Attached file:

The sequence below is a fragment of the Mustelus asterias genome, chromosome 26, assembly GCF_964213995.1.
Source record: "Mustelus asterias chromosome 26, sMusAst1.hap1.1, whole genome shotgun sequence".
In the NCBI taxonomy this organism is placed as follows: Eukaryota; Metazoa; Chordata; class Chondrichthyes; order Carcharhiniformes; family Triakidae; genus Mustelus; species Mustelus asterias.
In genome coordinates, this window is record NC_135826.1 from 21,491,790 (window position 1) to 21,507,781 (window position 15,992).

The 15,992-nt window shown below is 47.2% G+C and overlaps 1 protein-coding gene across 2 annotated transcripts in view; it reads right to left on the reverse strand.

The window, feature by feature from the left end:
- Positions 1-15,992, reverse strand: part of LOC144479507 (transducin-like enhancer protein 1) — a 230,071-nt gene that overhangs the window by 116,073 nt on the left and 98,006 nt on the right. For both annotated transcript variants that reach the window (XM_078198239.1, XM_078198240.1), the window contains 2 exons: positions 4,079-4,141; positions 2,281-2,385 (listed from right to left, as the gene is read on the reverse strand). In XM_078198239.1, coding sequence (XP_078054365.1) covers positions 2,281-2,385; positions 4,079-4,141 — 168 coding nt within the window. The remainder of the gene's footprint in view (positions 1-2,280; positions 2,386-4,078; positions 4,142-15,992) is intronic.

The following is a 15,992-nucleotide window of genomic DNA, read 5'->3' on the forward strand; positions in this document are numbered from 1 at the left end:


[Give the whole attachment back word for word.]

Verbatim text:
The sequence below is a fragment of the Mustelus asterias genome, chromosome 26, assembly GCF_964213995.1.
Source record: "Mustelus asterias chromosome 26, sMusAst1.hap1.1, whole genome shotgun sequence".
In the NCBI taxonomy this organism is placed as follows: Eukaryota; Metazoa; Chordata; class Chondrichthyes; order Carcharhiniformes; family Triakidae; genus Mustelus; species Mustelus asterias.
In genome coordinates, this window is record NC_135826.1 from 21,491,790 (window position 1) to 21,507,781 (window position 15,992).

The 15,992-nt window shown below is 47.2% G+C and overlaps 1 protein-coding gene across 2 annotated transcripts in view; it reads right to left on the reverse strand.

The window, feature by feature from the left end:
- Positions 1-15,992, reverse strand: part of LOC144479507 (transducin-like enhancer protein 1) — a 230,071-nt gene that overhangs the window by 116,073 nt on the left and 98,006 nt on the right. For both annotated transcript variants that reach the window (XM_078198239.1, XM_078198240.1), the window contains 2 exons: positions 4,079-4,141; positions 2,281-2,385 (listed from right to left, as the gene is read on the reverse strand). In XM_078198239.1, coding sequence (XP_078054365.1) covers positions 2,281-2,385; positions 4,079-4,141 — 168 coding nt within the window. The remainder of the gene's footprint in view (positions 1-2,280; positions 2,386-4,078; positions 4,142-15,992) is intronic.

The following is a 15,992-nucleotide window of genomic DNA, read 5'->3' on the forward strand; positions in this document are numbered from 1 at the left end: